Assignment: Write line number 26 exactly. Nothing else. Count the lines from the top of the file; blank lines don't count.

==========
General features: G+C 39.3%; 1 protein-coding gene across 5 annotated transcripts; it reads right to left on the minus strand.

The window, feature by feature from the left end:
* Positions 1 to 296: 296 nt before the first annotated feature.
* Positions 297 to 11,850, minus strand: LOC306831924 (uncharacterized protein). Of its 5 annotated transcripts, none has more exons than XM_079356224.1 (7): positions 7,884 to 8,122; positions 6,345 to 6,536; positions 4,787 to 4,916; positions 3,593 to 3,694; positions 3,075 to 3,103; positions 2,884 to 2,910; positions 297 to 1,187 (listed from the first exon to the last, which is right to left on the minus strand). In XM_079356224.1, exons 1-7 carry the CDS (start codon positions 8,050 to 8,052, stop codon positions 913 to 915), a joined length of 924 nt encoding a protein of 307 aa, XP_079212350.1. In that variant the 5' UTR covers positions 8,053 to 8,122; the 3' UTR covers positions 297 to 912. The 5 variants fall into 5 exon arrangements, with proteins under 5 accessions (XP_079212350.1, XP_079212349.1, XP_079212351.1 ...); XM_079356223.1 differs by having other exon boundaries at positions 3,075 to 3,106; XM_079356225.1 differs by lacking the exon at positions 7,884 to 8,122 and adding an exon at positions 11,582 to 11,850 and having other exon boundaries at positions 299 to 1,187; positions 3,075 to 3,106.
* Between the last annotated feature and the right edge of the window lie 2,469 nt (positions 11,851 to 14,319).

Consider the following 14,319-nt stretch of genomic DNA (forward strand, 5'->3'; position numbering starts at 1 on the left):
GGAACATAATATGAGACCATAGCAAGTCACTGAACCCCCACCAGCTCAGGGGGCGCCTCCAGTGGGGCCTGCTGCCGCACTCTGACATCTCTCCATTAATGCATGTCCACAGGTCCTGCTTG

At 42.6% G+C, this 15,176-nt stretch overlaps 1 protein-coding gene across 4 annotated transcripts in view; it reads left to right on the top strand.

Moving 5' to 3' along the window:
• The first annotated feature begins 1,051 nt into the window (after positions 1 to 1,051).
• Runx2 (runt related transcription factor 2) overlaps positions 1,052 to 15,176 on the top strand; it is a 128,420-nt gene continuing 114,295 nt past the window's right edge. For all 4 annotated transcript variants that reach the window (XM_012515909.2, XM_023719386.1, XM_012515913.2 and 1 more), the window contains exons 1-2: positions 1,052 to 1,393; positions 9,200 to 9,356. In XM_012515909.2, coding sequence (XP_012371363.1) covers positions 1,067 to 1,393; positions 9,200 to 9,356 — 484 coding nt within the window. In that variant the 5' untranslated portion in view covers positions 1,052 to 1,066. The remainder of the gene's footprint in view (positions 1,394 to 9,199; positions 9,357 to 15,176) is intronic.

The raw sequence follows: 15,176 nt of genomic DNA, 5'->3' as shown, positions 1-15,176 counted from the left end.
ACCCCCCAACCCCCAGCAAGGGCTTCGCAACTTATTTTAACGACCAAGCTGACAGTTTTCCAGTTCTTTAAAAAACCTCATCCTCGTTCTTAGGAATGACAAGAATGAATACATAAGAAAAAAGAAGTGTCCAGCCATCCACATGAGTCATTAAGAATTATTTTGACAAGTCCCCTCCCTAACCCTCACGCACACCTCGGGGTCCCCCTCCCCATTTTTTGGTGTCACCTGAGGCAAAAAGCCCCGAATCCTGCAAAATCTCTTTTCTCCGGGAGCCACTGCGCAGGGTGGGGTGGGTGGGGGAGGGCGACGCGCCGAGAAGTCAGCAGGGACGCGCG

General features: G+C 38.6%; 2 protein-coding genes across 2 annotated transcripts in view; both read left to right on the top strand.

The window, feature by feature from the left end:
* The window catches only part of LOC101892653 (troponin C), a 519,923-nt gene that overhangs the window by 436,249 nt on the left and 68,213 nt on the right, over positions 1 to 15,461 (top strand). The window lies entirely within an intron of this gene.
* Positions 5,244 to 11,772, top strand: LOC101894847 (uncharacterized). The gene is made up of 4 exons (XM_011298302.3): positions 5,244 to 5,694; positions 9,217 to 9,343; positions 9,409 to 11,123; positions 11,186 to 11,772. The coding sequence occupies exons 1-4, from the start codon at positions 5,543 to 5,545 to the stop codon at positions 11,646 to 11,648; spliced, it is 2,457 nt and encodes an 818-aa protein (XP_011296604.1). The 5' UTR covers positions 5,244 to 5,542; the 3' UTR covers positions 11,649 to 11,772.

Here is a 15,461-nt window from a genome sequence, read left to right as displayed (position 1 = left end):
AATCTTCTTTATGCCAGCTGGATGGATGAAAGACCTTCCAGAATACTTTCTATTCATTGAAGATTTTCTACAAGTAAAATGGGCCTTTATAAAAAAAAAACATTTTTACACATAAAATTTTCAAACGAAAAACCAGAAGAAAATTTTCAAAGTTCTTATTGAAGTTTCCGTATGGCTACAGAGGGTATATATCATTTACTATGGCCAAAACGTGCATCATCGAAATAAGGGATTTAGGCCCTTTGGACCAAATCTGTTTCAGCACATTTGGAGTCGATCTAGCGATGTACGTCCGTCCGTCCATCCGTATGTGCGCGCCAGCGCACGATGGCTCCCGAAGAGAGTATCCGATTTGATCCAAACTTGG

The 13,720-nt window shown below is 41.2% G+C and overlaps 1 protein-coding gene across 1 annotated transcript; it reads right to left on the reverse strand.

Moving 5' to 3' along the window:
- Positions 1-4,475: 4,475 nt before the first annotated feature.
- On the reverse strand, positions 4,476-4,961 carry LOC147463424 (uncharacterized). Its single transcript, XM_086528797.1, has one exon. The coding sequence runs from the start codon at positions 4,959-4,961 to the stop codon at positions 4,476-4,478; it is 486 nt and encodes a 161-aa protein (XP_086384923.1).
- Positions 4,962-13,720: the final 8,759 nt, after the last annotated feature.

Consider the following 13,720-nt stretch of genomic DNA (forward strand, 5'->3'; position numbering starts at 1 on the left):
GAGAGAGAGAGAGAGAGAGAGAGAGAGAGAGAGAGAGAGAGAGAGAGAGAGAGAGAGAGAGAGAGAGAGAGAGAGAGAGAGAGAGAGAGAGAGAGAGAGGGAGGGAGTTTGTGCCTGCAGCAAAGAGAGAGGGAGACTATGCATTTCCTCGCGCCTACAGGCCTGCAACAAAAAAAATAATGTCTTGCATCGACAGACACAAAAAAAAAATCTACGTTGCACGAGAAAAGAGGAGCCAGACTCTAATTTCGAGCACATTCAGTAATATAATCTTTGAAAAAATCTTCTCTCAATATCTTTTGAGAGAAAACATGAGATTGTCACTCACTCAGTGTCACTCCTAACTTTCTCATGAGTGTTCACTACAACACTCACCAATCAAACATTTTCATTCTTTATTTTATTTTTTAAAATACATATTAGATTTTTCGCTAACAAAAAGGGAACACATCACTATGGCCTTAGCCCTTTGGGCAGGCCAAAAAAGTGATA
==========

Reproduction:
GAGAGAGAGAGAGAGAGAGAGAGAGAGAGAGAGAGAGAGAGAGAGAGAGAGAGAGAGAGAGAGAGAGAGAGAGAGAGAGAGAGAGAGAGAGAGAGAGAGGGAGGGAGTTTGTGCCTGCAGCAAAGAGAGAGGGAGACTATGCATTTCCTCGCGCCTACAGGCCTGCAACAAAAAAAATAATGTCTTGCATCGACAGACACAAAAAAAAAATCTACGTTGCACGAGAAAAGAGGAGCCAGACTCTAATTTCGAGCACATTCAGTAATATAATCTTTGAAAAAATCTTCTCTCAATATCTTTTGAGAGAAAACATGAGATTGTCACTCACTCAGTGTCACTCCTAACTTTCTCATGAGTGTTCACTACAACACTCACCAATCAAACATTTTCATTCTTTATTTTATTTTTTAAAATACATATTAGATTTTTCGCTAACAAAAAGGGAACACATCACTATGGCCTTAGCCCTTTGGGCAGGCCAAAAAAGTGATA